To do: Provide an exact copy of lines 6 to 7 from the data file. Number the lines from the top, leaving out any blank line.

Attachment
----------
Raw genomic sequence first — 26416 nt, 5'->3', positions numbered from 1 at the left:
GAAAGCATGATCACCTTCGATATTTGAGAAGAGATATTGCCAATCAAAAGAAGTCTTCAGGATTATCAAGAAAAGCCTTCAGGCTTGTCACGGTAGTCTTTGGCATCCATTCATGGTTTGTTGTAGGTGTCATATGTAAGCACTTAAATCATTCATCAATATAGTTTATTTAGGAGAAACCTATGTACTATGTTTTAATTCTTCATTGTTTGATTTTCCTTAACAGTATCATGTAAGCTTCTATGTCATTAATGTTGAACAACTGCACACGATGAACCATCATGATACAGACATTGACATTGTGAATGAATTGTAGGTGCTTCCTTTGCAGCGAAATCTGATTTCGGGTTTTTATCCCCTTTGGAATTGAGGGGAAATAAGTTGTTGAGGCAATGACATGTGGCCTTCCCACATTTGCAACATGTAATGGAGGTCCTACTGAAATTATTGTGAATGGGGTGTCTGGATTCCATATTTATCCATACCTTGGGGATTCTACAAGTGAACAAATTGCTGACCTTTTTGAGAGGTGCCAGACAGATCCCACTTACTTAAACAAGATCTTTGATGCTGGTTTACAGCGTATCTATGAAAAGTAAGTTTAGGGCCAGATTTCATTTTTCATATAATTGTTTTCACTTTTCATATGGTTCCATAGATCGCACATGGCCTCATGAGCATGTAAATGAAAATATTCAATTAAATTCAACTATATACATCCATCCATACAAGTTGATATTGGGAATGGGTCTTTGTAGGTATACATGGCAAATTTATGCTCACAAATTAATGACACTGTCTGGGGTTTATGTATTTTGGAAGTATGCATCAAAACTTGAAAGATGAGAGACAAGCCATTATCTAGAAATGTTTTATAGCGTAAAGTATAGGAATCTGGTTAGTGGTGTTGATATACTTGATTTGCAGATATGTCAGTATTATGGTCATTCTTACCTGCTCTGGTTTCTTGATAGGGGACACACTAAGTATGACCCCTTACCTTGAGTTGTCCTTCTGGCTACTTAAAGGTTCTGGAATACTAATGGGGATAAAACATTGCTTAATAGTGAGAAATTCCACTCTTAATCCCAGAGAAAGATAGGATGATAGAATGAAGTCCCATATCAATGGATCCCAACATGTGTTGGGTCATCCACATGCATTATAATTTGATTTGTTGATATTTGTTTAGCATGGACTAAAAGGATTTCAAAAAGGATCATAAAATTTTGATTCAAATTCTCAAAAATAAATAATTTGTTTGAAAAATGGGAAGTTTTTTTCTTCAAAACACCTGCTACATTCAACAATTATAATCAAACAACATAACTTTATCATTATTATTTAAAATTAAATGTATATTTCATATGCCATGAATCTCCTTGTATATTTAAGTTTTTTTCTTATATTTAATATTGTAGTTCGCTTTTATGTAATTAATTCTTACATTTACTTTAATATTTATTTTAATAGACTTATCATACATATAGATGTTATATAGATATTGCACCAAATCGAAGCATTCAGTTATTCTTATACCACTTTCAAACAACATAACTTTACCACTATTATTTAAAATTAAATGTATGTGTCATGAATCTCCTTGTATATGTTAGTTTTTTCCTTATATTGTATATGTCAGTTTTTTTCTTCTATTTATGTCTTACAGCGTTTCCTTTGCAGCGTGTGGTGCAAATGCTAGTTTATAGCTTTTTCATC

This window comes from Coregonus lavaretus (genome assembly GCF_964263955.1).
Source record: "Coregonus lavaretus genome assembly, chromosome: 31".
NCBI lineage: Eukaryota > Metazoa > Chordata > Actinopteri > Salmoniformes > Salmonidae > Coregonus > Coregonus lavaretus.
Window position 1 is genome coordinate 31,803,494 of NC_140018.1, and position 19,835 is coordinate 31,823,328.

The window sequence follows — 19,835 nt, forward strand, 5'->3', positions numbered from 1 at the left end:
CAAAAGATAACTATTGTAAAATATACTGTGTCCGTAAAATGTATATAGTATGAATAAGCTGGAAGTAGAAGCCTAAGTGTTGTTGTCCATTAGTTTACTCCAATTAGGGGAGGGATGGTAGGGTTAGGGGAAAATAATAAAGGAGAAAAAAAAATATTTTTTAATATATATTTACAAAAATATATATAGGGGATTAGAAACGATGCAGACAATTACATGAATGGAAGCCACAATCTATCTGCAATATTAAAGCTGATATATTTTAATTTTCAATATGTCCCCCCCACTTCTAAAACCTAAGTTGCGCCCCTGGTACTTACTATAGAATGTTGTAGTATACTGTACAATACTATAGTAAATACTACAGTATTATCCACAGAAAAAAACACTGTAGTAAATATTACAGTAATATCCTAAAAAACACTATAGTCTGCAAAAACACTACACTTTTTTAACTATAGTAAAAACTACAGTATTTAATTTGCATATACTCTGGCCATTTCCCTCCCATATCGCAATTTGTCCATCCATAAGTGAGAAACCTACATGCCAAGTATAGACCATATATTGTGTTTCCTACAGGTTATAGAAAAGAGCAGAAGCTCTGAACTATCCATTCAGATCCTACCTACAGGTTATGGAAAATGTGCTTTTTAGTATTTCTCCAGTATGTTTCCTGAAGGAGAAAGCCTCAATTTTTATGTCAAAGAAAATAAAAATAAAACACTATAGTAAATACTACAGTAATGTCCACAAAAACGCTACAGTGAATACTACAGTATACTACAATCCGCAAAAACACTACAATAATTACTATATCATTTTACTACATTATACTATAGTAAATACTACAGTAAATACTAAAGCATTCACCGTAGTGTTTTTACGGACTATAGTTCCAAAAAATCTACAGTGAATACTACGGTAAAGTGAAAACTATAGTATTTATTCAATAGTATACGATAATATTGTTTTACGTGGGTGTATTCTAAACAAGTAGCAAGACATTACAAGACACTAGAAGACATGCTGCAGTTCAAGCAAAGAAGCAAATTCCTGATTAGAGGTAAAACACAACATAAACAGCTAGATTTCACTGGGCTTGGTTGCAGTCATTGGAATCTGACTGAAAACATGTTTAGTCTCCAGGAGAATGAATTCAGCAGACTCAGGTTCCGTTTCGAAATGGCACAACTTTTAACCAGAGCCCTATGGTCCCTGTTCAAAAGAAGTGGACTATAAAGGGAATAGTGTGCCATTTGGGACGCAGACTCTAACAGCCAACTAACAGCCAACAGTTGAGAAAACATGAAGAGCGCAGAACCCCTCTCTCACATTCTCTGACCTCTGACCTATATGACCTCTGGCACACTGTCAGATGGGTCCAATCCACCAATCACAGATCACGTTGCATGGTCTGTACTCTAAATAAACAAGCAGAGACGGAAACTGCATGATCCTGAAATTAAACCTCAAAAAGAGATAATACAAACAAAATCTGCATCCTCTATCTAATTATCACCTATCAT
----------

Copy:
Window position 1 is genome coordinate 31,803,494 of NC_140018.1, and position 19,835 is coordinate 31,823,328.

The window sequence follows — 19,835 nt, forward strand, 5'->3', positions numbered from 1 at the left end: